This is a follow-up article to a March 11, 2010 article titled “LEED Certification May Not Last.”
Achieving LEED certification provides benefits to society by way of recycling and reducing energy consumption. However, entering into a contract for “green” construction carries risks for owners, design professionals, and contractors. This article will highlight what parties can do in an attempt to minimize the risks of failing to achieve contractually-required LEED certification and minimize the risk of losing certification.
In 2009, Wisconsin residents filed a 125-page complaint with the United States Green Building Council (USGBC) challenging the LEED gold certification granted to Northland Pines High School in 2007. This challenge stemmed from the 2009 revision of the LEED certification framework. While the allegations for decertification for this case are as yet unknown, this case has raised questions but few answers so far for the decertification of any green project. States and municipal governments that impose LEED requirements on construction may have to consider enacting statutes or ordinances with penalties for decertified facilities. Also, these actions have called into question as to whether construction professionals will be able to rely on USGBC decertification precedents in planning future LEED projects. However, the USGBC does not routinely monitor or police projects to determine if LEED certification has been maintained due to the USGBC’s limited resources.
An actual statute mandating green construction was enacted in Washington, D.C. In 2007, the Green Building Act was passed in the District of Columbia phasing in green building requirements over a five year period. The Green Building Act contains a performance bond requirement guaranteeing that green requirements for construction are met on a project. The Green Building Act establishes the required face amount of the bond which, after 2012, will range from two to four percent of the total cost of the building, but not to exceed $3 million. Thus, for a $25 million building commenced after 2012, failure to achieve the required LEED certification level would result in a forfeiture by the contractor of a $500,000 bond.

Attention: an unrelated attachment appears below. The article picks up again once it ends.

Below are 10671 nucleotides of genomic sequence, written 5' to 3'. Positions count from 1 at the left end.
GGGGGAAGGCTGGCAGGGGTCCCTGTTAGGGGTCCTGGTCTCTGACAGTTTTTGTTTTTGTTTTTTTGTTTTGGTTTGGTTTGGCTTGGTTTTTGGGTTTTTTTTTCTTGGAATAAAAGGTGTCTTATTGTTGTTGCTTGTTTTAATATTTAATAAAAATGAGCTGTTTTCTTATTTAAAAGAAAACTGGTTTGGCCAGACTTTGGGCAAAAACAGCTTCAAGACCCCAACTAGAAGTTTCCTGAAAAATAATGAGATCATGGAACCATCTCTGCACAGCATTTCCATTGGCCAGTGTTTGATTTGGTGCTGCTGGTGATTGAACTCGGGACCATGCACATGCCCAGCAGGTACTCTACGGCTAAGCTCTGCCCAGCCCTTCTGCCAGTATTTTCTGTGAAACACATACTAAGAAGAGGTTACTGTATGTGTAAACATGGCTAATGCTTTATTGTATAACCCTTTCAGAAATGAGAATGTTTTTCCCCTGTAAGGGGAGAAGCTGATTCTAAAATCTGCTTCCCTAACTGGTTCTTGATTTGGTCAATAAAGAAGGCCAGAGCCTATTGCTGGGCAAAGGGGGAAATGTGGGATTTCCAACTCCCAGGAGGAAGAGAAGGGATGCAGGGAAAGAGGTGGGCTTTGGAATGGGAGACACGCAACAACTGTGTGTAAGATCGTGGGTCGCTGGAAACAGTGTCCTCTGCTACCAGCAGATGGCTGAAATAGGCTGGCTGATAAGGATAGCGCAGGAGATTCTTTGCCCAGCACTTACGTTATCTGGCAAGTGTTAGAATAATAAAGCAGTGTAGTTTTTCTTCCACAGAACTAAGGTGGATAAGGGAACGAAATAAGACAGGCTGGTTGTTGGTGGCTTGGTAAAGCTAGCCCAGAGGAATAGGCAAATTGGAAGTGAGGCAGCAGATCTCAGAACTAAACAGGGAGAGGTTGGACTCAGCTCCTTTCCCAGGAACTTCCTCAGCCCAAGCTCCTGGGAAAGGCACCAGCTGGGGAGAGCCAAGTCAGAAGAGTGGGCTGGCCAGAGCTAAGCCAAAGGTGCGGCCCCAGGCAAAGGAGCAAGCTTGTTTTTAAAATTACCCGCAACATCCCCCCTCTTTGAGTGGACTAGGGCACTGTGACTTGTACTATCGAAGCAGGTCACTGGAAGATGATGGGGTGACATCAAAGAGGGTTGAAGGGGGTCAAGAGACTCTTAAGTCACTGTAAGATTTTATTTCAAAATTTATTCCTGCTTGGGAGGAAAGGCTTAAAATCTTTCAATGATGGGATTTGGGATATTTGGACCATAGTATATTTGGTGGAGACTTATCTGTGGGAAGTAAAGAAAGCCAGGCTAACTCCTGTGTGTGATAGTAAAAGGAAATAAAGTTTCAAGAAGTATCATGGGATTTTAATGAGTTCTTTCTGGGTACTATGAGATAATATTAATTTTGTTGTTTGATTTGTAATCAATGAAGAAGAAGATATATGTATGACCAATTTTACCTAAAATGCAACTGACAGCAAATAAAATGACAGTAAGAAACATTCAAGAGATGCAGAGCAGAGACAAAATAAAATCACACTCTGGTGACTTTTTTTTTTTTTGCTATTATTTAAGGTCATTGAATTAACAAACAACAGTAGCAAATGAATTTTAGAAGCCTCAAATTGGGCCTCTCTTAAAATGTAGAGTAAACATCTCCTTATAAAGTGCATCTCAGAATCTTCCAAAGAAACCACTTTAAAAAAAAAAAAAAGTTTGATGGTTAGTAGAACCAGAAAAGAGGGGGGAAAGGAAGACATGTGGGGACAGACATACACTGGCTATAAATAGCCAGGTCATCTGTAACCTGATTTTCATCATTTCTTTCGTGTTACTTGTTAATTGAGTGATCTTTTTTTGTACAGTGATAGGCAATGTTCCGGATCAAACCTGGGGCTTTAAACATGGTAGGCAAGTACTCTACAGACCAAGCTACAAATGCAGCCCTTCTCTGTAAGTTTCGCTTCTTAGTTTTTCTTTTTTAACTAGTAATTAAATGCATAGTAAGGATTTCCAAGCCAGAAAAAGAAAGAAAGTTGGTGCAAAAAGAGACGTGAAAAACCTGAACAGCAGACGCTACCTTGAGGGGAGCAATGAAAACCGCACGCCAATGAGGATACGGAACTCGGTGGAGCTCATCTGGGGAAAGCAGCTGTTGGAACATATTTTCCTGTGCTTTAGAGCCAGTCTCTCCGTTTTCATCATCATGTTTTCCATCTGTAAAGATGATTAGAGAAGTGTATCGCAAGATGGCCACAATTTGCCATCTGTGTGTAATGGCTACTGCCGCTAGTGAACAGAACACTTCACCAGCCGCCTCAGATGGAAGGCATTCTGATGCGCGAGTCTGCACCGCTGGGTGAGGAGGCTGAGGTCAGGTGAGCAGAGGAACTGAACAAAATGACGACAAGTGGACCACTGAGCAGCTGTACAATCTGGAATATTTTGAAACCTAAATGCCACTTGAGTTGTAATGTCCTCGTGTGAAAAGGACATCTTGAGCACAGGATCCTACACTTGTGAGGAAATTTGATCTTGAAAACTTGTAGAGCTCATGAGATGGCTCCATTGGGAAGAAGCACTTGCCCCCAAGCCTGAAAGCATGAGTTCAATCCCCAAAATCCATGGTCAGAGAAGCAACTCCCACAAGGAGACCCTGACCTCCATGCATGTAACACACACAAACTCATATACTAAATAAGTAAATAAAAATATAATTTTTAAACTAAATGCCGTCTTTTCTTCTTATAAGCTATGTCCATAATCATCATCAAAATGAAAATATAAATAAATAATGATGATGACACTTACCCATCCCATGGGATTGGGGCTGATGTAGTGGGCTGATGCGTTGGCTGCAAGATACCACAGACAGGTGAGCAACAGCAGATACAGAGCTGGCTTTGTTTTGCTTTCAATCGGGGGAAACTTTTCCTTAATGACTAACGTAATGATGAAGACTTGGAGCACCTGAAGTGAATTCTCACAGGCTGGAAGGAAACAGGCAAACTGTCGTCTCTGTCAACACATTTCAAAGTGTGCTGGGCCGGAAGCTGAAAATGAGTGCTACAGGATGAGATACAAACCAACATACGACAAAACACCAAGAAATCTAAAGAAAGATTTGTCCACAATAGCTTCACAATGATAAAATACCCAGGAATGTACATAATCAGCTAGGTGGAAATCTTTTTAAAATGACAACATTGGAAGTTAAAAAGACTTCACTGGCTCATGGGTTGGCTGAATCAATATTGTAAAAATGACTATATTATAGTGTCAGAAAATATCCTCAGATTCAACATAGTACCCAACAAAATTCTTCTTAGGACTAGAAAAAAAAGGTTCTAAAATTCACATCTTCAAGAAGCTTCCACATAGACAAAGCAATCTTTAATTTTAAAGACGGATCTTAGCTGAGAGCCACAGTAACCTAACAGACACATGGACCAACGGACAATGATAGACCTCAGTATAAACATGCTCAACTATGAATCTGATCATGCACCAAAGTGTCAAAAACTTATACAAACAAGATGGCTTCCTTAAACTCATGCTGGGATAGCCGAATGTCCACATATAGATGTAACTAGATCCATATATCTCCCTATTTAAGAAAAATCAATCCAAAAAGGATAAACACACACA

Governments and owners can consider imposing a similar bonding requirement for their LEED intended projects. Such a bond is not necessarily intended to insure against nonperformance, but against noncompliance with the LEED certification requirements. The cost of such a compliance bond can be negotiated among contracting parties. Governments may also want to consider inserting bond requirements in their green and alternate energy ordinances.
Contractors will also want to be protected against the failure of a project to achieve LEED certification. Contractors should pay particular attention to bid documents and contract terms and conditions to insure responsibility for performance is clearly delineated. Contractors have to be concerned in providing proper building materials and proper construction techniques to avoid being assessed cost differences should their work and materials be found deficient for achieving LEED points or certification. Contractors should also explore with their insurance carriers coverage for LEED-related events. Though insurance products are not fully developed for addressing LEED issues, one tool might be to contractually include a liquidated damages clause for failure to achieve the contractually required LEED certification. Insurance coverage may then be available for that potential liquidated damage exposure. Contractors should consider proposing a compliance bond for the project with appropriate cost sharing between the owner and contractor.
LEED construction involves big money, new construction techniques, and expected cost savings for the future life of a project. LEED construction is also relatively new, though growing in acceptance and performance. As such, construction professionals should welcome participating in such projects, but take appropriate steps to protect themselves should LEED certification not be achieved.